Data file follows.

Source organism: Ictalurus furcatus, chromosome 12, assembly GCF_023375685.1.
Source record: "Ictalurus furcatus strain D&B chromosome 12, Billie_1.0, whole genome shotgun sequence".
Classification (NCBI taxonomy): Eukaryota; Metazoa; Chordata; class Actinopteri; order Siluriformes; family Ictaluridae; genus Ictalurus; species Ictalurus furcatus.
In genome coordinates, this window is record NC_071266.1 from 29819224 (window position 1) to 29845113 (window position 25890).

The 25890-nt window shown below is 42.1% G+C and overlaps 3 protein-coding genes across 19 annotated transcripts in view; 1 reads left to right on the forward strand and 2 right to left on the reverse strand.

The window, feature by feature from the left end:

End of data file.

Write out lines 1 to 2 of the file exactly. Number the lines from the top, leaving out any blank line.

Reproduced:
Source organism: Ictalurus furcatus, chromosome 12, assembly GCF_023375685.1.
Source record: "Ictalurus furcatus strain D&B chromosome 12, Billie_1.0, whole genome shotgun sequence".